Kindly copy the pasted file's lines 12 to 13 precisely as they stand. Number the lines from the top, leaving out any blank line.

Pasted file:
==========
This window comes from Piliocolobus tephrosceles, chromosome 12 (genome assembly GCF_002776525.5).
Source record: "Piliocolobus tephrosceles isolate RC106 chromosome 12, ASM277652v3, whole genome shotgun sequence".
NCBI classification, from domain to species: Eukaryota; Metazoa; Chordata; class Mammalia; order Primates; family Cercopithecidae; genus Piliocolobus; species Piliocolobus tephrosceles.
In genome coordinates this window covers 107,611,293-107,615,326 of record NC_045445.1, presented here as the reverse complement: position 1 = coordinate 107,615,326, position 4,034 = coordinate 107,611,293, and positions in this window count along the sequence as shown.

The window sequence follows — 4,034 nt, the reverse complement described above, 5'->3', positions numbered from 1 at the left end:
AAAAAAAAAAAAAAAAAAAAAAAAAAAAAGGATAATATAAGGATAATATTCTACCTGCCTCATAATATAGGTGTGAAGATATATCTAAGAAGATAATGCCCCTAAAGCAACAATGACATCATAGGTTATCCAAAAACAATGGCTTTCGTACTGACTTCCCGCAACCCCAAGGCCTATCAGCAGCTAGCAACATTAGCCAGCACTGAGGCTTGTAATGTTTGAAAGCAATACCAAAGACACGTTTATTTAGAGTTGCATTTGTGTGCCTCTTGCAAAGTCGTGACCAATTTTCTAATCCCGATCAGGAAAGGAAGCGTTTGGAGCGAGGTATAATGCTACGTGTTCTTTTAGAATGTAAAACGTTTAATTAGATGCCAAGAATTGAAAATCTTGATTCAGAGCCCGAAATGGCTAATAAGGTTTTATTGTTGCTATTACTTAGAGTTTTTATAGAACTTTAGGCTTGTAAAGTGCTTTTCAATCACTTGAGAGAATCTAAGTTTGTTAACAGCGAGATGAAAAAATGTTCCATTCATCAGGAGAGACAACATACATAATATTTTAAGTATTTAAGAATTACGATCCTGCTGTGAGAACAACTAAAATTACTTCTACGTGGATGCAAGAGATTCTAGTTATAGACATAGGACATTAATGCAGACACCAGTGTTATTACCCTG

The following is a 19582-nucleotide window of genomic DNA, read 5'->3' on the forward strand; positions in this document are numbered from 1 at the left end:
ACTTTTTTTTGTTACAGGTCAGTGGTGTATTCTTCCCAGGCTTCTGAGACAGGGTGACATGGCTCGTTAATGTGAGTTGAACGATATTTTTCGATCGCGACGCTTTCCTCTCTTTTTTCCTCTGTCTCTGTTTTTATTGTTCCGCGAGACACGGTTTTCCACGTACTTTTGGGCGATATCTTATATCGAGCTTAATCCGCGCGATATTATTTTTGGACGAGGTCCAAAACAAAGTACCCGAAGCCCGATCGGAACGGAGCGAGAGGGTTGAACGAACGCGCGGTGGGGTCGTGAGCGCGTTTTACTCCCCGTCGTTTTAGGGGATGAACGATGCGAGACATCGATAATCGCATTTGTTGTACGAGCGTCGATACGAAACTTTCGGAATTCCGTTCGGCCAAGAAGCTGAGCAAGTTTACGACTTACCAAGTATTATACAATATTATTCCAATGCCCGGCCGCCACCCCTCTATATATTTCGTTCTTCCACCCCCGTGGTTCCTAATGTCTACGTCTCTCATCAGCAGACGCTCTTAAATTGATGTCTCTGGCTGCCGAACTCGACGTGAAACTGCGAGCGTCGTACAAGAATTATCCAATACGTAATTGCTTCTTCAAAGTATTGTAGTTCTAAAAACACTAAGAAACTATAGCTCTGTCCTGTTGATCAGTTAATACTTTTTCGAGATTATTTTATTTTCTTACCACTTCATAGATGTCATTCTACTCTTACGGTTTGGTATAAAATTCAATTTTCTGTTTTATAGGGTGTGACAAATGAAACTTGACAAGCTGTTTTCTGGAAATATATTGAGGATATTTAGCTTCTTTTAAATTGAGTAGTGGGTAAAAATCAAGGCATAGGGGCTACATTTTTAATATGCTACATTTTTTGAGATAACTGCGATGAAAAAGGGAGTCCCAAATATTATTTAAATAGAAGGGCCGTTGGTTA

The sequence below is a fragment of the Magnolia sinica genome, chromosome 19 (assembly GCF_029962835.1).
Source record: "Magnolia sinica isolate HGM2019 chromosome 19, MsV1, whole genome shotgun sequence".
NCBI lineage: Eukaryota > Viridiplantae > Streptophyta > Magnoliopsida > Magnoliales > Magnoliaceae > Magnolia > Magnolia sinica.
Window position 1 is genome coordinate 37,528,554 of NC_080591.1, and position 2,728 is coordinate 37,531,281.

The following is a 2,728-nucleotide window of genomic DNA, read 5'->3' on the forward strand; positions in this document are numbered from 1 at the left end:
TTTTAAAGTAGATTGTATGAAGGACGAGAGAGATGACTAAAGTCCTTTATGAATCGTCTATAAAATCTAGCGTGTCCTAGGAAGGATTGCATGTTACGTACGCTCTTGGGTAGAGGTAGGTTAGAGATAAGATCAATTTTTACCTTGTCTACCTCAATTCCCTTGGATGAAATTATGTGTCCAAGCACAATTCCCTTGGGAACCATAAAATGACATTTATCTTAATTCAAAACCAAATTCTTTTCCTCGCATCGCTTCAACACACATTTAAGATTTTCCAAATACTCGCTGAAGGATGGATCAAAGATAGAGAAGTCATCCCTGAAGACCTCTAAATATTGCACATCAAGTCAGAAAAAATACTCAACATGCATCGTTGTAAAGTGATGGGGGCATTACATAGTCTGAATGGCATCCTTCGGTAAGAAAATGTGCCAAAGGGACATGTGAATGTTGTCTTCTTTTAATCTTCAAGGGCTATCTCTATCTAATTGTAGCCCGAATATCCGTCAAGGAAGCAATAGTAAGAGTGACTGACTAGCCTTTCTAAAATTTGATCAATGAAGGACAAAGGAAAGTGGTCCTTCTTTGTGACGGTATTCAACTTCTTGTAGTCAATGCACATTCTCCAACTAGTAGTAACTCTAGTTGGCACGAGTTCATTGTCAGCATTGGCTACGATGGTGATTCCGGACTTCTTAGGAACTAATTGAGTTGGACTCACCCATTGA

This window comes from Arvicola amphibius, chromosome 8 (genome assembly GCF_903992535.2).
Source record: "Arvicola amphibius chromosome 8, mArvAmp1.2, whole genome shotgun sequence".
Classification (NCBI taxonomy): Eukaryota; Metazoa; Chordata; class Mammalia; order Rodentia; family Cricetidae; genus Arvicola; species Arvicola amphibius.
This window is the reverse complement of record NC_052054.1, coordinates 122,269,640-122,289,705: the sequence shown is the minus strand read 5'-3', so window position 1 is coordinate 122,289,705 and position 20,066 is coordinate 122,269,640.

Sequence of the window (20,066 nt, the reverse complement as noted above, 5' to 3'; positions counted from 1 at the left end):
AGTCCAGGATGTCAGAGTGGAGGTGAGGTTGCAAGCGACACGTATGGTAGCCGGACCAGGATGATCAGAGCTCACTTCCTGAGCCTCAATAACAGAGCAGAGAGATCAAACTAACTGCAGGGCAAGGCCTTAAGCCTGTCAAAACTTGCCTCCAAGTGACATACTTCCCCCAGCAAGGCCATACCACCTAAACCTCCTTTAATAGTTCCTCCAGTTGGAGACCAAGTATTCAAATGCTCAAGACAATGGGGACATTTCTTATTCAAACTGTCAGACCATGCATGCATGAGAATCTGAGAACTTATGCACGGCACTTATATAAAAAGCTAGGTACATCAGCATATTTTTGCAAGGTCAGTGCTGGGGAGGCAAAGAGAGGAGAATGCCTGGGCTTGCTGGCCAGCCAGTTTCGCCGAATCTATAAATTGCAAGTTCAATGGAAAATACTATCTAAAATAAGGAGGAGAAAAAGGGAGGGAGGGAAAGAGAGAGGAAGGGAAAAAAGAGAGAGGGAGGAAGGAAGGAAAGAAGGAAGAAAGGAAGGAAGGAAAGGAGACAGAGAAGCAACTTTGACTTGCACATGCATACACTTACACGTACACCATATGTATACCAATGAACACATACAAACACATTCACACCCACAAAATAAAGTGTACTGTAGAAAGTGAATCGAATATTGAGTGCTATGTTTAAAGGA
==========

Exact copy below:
Window position 1 is genome coordinate 37,528,554 of NC_080591.1, and position 2,728 is coordinate 37,531,281.

The following is a 2,728-nucleotide window of genomic DNA, read 5'->3' on the forward strand; positions in this document are numbered from 1 at the left end: